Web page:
|Claes Oldenburg - Typewriter Eraser (1999)|
In brief: the weekend in Delray Beach turned out to be incredibly wonderful. I spent time with both sides of my family, squeezed in a visit to the newly expanded Norton Museum in Palm Beach and strolled the gardens at the Morikami Museum.
Never mind that my rental car was backed into by an 81-year old lady while parked in front of the house where I was staying, the non-stop eventing was fun. I saw a bunch of my cousins, celebrated one aunt's 90th birthday, attended a gala where she was being honored, and also hung out with my 95 year-old aunt from the other side. There were lots of laughs, a few tears, enough love to keep me warm for the rest of the winter and then some.
There is something reassuring about hanging with one's cousins....even the kids of one's cousins. We first ring kids are now the survivors' table. We still giggle and crack up at the same stupid stuff. Someone starts a sentence and then we all start to laugh because we have that same shared memory...and the sentence never gets finished because we're laughing too hard. In a way, we are each others' memories. We share fixed moments that one one else will ever understand. On Dad's side, just the word chicken puts us into spasms; we all know the phrase bakery string will follow and we will all laugh 'til the tears run. On Mom's side, the name Samantha, will set us off (she's not a human dog.) These are truly the ties that bind, the moments that remind us we share blood and history; not a bad combination so long as you can laugh about it.
There was serious stuff, too. I gave my much older cousin (by six months and one week) Ziggy's plot over at the Beth David in Elmont. I mean, it's not like he's gonna use it and it's where she wants to be. It had already been discussed with my bro, and there wasn't much of a decision to be made. The plot is in the family plot; there are limited spaces. I'm not even sure I'm going to end up there, but the last thing I want is some stranger in the middle. Grandpa handed Ziggy the deed the morning after we got married....so he could see that we now had two spaces. Turns out my much older cousin (by six months and one week) has the original deed from the cemetery with the seal intact. Our most elderly of cousins, an attorney, has been retained by me (I gave him a buck to make it official.) He will be in contact with the cemetery to make sure everything is up to date and we are in possession of the documents we need. Unbelievable how hard it is open a grave these days. But here's the thing: it's easy to have this discussion with them. Of course, we laughed a lot, too, but it's also a real estate transaction, if only on paper. And overall, I'm relieved not to worry about this any more.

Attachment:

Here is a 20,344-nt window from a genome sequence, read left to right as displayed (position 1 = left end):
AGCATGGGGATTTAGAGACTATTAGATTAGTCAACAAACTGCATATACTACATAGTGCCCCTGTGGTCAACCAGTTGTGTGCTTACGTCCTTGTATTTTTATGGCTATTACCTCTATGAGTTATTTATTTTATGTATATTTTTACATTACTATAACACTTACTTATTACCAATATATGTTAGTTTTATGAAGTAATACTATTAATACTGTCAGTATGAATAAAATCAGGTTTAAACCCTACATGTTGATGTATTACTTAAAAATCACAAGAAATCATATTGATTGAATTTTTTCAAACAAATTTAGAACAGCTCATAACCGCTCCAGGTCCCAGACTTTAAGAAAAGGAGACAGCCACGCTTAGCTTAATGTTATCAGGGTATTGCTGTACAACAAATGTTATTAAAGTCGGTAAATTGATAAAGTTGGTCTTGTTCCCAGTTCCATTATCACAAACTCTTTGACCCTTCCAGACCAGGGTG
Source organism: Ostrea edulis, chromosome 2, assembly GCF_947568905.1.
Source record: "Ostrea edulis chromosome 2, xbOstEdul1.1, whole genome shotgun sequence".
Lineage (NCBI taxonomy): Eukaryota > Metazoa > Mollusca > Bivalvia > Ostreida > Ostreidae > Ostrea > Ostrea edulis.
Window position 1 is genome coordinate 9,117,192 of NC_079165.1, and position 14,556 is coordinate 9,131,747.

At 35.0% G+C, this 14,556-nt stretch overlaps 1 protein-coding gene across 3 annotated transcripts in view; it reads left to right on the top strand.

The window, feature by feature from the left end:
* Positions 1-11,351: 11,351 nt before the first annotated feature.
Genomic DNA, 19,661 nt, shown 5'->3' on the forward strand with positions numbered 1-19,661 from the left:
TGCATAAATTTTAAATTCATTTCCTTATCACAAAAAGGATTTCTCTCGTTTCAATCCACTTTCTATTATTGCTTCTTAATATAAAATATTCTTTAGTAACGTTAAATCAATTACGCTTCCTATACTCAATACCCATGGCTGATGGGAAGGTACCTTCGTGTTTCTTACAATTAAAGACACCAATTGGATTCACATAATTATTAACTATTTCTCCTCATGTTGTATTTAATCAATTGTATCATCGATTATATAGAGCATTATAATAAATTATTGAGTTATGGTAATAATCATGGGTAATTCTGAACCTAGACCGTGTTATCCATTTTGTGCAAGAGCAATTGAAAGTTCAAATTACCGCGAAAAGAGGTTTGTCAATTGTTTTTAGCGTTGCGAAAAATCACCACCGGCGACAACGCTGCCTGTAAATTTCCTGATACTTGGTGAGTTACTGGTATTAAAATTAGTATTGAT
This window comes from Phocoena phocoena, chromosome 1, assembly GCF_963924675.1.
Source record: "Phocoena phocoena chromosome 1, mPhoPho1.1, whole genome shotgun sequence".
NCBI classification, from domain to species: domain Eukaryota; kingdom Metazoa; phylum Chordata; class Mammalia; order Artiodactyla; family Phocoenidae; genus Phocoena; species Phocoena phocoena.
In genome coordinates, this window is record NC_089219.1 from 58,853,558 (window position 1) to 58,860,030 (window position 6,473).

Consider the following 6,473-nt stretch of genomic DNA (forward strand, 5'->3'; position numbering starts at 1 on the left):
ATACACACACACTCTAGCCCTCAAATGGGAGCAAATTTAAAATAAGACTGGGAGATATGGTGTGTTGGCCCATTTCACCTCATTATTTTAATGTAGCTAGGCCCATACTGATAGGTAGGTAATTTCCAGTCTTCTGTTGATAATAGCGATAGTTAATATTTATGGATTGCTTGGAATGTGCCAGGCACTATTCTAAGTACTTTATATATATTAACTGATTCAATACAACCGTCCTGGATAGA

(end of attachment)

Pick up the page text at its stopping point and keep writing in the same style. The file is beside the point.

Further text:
Of course, if I do decide to get planted there, that means I'm next to my much older cousin (by six months and one week) for all eternity and Grandma Sarah's gonna be real busy telling us to behave like ladies. Fat chance.
|The Morikami Museum from across the lake|
On Sunday after the last family activity (brunch, of course) a friend and I went to the Morikami. I've been there several times; each time, I see something new and beautiful. This time was no different. But after a hectic weekend of family, the walk through the garden was refreshingly peaceful. There was a moment to breathe, a chance to reflect, if only for a little while, about the joyousness of the day, the beauty of the sky, and the fact I am still upright and sucking air. And still laughing. And working. And finding out stuff. Things I like. Things I don't like. Things that need fixing, things that need changing. And things that are just fine. Those are always the most surprising things.
There will be plenty of time to jump up and down about politics later. Tonight, I am just going to let the weekend wash over me. I am so glad I went.
Wifely Person's Tip o'the Week
Love 'em or hate 'em, your family shares your past.
Hang on to the good stuff and jettison the garbage.
Sharing is not required, but if you can share a laugh, do that much.